Patients will be vaccinated against coronavirus at Mayday Hospital as early as this Tuesday, at the start of the biggest immunisation programme in history.
The hospital, part of the Croydon Health Services NHS Trust, is one of 50 around the country which will take part in the process of immunizing the population against the virus, which has claimed the lives of more than 61,000 people in Britain this year.
A spokesperson for the Croydon NHS Trust said, “We are working hard to make sure we can protect those at the highest risk from covid-19 in the shortest time possible.
“Croydon University Hospital has been selected as one of only 50 ‘hospital hubs’ that will provide the new covid-19 vaccine to the local community first, before the vaccine is rolled out across the country in the coming weeks and months.
“People aged 80 and over as well as care home workers will be first to receive the jab, along with NHS workers who are at higher risk of covid-19.
“We are working closely with our partners in south-west London and across the NHS to begin the vaccination programme as part of our continued response to the pandemic.”
NHS staff are working through the weekend to prepare for the launch.
Mayday and the other hospital hubs are seen as the “first wave” of vaccination centres, and more hospitals will start vaccinating over the coming weeks and months as the programme ramps up.
Patients aged 80 and over who are already attending hospital as an outpatient, and those who are being discharged home after a hospital stay, will be among the first to receive the potentially life-saving jab.
Hospitals will also begin inviting over-80s in for a jab and work with care home providers to book their staff in to vaccination clinics.
Any appointments not used for these groups will be used for healthcare workers who are at highest risk of serious illness from covid. All those vaccinated will need a booster jab 21 days later.
GPs and other primary care staff are also being put on standby to start delivering the jab.
A small number of GP-led primary care networks will begin doing so during the following week (week beginning December 14) with more practices joining in on a phased basis during December and in the coming months.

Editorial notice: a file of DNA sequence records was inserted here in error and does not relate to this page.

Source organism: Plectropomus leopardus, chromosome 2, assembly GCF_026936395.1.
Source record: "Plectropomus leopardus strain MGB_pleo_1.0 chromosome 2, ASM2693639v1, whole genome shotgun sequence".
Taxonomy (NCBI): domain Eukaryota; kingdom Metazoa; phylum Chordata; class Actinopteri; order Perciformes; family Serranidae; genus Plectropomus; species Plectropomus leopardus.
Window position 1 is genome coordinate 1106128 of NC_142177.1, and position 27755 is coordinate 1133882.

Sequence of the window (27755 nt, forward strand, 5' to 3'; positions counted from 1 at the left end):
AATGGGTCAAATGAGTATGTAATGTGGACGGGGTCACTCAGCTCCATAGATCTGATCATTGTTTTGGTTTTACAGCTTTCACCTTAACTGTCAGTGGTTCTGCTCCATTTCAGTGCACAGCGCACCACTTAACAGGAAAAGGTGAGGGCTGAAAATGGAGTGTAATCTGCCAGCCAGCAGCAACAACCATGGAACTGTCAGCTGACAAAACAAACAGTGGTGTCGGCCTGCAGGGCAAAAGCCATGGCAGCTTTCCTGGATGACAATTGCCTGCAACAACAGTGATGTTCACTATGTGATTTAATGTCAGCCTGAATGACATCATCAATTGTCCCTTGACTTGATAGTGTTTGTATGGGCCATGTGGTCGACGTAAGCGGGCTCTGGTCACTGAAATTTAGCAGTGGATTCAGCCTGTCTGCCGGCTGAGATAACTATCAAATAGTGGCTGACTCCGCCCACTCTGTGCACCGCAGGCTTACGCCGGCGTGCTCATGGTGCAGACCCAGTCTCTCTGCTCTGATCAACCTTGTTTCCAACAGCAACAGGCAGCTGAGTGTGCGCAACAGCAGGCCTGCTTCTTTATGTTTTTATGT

Vaccination centres treating large numbers of patients in sporting venues and conference centres will subsequently stand up when further supplies of vaccine come on stream.
Matthew Kershaw, the chief executive of the Croydon NHS Trust, called the arrival of the vaccine “a pivotal moment for the country and for us in Croydon”.
Professor Stephen Powis, NHS national medical director, said: “Despite the huge complexities, hospitals will kickstart the first phase of the largest scale vaccination campaign in our country’s history from Tuesday. The first tranche of vaccine deliveries will be landing at hospitals by Monday in readiness.
“The NHS has a strong record of delivering large-scale vaccination programmes – from the flu jab, HPV vaccine and lifesaving MMR jabs. Hardworking staff will once again rise to the challenge to protect the most vulnerable people from this awful disease.”
The life-saving vaccine is typically delivered by a simple injection in the shoulder, but there is a complex and difficult logistical challenge to deliver from the manufacturers Pfizer to patients.
It needs to be stored at -70C before being thawed out and can only be moved four times within that cold chain before being used.
Read more: Lockdown ends with positive covid cases still on the rise
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